Jackie Royale pumps gas Wednesday at a station in Lansing.
This latest spike in gas prices being seen across the state are due to a refinery issue in Illinois that has caused a major hiccup in supply in the Midwest.
And many Michigan drivers, like Jackie Royale, are feeling the pinch at the pump this week.
"This is tough," Royale said. "It's hard and I don't make that many adjustments about the travel but I sure see it in the bank account."
With gas prices hovering around $4.29 in many areas around the state, according to GasBuddy.com, the record state-wide average of $4.26 set back in May 2011 has already been broken.
"I'm driving all the time, I get it and I think it's hitting the roof," said Michigan's Attorney General Bill Schuette.
"My message to the refiners, the wholesalers, the dealers is don't gouge the public and if we see people doing price gouging or price fixing we'll be on the case."
Wednesday's wholesale price for gas was $3.50 per gallon, according to John Griffin, executive director, Associated Petroleum Industries of Michigan.
Griffin said once taxes and shipping charges are added in, most stations are paying about $4.12 per gallon before they put it on sale.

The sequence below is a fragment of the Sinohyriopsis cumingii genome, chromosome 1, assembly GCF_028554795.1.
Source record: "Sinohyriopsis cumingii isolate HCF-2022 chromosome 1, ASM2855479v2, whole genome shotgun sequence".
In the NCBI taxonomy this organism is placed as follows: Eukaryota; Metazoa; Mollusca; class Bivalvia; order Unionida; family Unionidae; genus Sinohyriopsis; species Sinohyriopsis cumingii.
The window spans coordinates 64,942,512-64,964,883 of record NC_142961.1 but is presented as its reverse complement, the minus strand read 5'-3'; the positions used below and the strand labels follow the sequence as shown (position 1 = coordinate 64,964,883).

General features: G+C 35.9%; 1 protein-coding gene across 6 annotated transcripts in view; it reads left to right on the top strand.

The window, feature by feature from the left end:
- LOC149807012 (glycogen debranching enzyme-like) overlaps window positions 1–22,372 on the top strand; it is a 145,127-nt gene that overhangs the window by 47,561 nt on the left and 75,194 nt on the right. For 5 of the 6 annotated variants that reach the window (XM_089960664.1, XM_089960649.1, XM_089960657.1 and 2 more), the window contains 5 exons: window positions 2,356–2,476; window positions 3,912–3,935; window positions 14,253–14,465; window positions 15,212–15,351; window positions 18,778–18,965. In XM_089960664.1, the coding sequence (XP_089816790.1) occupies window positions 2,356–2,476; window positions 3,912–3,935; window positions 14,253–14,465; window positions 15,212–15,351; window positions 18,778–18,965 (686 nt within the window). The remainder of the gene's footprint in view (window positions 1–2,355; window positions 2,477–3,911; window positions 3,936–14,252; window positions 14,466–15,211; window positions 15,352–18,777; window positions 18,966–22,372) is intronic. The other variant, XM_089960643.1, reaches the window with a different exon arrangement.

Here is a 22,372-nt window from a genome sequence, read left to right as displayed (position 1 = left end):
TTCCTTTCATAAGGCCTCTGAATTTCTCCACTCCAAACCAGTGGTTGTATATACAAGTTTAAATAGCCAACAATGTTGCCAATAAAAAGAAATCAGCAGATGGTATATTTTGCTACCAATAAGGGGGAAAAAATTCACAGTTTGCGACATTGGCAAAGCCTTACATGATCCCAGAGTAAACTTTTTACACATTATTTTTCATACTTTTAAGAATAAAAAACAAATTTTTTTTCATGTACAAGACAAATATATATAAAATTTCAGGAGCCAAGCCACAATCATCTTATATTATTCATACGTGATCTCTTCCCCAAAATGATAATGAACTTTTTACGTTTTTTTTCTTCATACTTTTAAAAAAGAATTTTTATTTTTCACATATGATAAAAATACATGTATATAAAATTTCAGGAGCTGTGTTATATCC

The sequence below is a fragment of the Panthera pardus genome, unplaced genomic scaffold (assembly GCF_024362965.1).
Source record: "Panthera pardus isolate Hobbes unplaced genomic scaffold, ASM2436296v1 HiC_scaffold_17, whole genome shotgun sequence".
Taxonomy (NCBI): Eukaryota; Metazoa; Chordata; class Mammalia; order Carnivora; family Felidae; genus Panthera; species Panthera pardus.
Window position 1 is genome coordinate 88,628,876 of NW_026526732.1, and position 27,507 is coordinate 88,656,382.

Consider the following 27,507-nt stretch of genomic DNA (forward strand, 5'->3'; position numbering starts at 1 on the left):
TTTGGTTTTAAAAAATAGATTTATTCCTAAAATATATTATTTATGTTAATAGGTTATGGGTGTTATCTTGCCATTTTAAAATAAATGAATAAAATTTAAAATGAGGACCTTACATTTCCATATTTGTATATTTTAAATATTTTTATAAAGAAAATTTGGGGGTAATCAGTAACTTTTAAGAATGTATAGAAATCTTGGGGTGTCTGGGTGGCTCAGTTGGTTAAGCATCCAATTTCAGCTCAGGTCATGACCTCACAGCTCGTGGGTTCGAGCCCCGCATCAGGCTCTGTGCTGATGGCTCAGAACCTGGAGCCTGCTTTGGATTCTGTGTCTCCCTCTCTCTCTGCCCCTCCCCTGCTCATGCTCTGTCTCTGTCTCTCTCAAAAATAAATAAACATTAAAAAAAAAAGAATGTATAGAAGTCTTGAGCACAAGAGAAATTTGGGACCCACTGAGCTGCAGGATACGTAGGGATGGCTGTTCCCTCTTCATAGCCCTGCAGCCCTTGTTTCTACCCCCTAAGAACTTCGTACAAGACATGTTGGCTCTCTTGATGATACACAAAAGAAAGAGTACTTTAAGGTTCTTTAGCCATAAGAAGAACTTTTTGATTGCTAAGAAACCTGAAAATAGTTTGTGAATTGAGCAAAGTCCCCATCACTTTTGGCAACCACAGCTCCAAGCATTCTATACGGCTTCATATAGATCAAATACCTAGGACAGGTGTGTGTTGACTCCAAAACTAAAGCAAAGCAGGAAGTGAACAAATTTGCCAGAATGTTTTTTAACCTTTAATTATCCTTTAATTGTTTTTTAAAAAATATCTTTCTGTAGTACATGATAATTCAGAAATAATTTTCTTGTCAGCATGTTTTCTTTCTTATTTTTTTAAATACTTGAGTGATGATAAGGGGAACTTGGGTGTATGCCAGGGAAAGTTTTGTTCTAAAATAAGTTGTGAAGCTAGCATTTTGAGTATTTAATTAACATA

"The margins are really thin even at retail," he said. "What we need to do is get supplies and production back up in the Midwest."
On Wednesday, the highest reported price in Michigan was $4.49 per gallon at a Marathon station on the corner of Okemos and Jolly Road in Okemos, Mich.
This most recent spike is being blamed on a reported issue at an Exxon-Mobile refinery in Illinois.
"We've had some scheduled maintenance that's been going on in some of the refineries in the Chicago area," Griffin said. "But until everything is back up and running we're going to have some supply issues here."
But Griffin did say the current prices shouldn't be sticking around permanently.
Patrick DeHaan, an analyst with GasBuddy.com said another reason for the drastic fluctuations in the Midwest has to do with the fewer number of refineries compared to the South and Gulf regions, which leads to more volatile prices if something goes wrong.